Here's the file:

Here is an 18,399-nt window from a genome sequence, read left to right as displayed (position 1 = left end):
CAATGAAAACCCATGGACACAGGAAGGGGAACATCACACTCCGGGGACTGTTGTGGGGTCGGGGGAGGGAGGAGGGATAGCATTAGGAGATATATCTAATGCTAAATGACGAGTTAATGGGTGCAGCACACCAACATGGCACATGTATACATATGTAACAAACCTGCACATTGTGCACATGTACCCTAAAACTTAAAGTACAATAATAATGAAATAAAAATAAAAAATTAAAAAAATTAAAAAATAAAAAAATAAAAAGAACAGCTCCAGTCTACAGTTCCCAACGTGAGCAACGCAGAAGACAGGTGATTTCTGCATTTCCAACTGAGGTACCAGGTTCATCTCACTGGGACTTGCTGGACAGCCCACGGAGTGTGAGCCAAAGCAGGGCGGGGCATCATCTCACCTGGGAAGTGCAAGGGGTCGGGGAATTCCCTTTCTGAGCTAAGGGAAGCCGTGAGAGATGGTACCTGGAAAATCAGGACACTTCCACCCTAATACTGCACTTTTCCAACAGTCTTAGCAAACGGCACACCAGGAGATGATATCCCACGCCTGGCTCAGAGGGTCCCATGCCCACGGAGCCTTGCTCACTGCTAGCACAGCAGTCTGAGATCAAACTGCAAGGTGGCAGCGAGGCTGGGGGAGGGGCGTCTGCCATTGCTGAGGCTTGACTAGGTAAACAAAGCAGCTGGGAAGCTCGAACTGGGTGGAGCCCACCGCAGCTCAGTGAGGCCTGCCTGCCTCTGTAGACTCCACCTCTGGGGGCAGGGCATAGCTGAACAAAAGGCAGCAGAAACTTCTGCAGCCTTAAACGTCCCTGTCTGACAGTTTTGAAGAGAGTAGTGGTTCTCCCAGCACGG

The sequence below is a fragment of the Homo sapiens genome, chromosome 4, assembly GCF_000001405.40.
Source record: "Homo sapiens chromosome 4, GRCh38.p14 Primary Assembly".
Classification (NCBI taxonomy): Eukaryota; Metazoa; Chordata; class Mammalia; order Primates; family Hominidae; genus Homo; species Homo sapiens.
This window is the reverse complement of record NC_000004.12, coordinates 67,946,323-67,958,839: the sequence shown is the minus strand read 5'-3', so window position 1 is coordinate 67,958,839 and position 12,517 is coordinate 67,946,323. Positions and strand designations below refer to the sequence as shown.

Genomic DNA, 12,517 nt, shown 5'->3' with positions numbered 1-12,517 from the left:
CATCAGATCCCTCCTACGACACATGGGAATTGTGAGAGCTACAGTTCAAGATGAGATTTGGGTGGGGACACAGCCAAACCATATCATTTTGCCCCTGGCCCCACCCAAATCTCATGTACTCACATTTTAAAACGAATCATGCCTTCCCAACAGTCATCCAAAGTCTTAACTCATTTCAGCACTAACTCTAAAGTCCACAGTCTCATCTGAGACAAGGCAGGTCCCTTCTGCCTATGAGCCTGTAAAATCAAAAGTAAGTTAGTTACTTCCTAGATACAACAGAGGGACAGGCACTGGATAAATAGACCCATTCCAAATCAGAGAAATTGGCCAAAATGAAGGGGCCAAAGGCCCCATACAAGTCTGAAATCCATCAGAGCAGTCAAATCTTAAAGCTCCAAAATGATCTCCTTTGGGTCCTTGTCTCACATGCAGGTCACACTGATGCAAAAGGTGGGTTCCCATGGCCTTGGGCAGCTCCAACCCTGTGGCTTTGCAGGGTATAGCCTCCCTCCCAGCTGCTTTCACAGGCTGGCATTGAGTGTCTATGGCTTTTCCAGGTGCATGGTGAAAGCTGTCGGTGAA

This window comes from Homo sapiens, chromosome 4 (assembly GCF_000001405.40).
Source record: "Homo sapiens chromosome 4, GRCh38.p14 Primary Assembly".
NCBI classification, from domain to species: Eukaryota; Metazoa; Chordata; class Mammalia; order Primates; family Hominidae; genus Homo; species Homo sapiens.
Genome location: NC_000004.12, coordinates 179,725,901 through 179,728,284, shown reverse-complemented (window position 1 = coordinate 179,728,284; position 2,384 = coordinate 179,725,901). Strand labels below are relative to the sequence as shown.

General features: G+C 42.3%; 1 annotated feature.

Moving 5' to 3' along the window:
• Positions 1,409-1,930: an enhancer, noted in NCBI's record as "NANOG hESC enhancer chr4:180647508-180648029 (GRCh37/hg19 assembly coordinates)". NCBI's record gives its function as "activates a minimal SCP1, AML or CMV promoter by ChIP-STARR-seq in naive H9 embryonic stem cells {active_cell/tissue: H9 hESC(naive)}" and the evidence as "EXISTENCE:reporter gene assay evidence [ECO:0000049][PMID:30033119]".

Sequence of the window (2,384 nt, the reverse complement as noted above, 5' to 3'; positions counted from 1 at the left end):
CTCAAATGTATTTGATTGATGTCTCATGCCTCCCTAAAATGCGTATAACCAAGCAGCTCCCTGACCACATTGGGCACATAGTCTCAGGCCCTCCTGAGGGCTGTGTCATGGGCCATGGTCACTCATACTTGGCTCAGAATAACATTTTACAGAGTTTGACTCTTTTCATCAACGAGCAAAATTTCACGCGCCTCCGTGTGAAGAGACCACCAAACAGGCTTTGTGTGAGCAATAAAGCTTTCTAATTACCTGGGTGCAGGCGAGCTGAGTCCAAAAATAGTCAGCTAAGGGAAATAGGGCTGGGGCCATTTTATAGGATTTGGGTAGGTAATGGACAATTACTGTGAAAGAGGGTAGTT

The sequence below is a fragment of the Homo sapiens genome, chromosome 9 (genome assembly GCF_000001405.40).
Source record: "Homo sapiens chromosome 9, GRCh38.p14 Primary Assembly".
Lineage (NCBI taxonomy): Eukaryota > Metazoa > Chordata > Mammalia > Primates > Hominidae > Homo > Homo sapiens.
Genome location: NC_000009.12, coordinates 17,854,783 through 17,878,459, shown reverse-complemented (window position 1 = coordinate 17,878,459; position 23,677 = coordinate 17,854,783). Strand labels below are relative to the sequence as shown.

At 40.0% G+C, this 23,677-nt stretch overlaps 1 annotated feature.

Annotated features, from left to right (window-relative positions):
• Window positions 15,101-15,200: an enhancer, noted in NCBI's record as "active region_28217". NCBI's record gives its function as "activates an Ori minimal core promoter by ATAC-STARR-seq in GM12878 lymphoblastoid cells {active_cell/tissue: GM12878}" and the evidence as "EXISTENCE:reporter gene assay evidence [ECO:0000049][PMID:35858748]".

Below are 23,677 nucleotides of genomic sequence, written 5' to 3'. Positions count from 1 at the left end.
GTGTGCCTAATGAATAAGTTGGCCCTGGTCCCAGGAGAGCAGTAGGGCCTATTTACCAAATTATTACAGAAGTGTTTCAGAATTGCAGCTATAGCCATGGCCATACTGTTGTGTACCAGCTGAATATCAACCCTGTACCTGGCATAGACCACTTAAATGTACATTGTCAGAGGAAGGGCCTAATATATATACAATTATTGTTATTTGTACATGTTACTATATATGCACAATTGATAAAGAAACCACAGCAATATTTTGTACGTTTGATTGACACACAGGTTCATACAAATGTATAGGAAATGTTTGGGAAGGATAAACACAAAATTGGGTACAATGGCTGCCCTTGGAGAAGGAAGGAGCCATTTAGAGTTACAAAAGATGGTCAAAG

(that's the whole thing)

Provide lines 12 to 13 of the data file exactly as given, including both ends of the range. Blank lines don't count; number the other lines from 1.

Genome location: NC_000004.12, coordinates 179,725,901 through 179,728,284, shown reverse-complemented (window position 1 = coordinate 179,728,284; position 2,384 = coordinate 179,725,901). Strand labels below are relative to the sequence as shown.

General features: G+C 42.3%; 1 annotated feature.